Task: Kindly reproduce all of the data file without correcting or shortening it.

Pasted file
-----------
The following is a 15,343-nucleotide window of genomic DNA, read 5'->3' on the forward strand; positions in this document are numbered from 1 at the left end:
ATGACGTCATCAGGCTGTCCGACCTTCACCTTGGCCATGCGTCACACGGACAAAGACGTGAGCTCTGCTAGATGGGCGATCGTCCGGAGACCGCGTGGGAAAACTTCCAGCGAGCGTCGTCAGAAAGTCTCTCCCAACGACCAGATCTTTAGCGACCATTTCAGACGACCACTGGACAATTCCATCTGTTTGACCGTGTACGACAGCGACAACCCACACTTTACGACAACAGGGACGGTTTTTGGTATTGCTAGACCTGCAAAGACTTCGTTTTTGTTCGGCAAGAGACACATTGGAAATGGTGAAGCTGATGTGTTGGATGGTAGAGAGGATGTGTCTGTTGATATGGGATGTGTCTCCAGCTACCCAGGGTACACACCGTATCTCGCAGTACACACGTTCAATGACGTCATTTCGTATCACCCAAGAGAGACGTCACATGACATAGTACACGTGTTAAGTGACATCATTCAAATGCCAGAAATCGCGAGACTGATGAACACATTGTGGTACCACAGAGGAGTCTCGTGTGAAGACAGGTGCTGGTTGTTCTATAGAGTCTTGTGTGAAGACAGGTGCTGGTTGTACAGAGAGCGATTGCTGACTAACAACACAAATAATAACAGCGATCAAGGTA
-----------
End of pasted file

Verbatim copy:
The following is a 15,343-nucleotide window of genomic DNA, read 5'->3' on the forward strand; positions in this document are numbered from 1 at the left end:
ATGACGTCATCAGGCTGTCCGACCTTCACCTTGGCCATGCGTCACACGGACAAAGACGTGAGCTCTGCTAGATGGGCGATCGTCCGGAGACCGCGTGGGAAAACTTCCAGCGAGCGTCGTCAGAAAGTCTCTCCCAACGACCAGATCTTTAGCGACCATTTCAGACGACCACTGGACAATTCCATCTGTTTGACCGTGTACGACAGCGACAACCCACACTTTACGACAACAGGGACGGTTTTTGGTATTGCTAGACCTGCAAAGACTTCGTTTTTGTTCGGCAAGAGACACATTGGAAATGGTGAAGCTGATGTGTTGGATGGTAGAGAGGATGTGTCTGTTGATATGGGATGTGTCTCCAGCTACCCAGGGTACACACCGTATCTCGCAGTACACACGTTCAATGACGTCATTTCGTATCACCCAAGAGAGACGTCACATGACATAGTACACGTGTTAAGTGACATCATTCAAATGCCAGAAATCGCGAGACTGATGAACACATTGTGGTACCACAGAGGAGTCTCGTGTGAAGACAGGTGCTGGTTGTTCTATAGAGTCTTGTGTGAAGACAGGTGCTGGTTGTACAGAGAGCGATTGCTGACTAACAACACAAATAATAACAGCGATCAAGGTA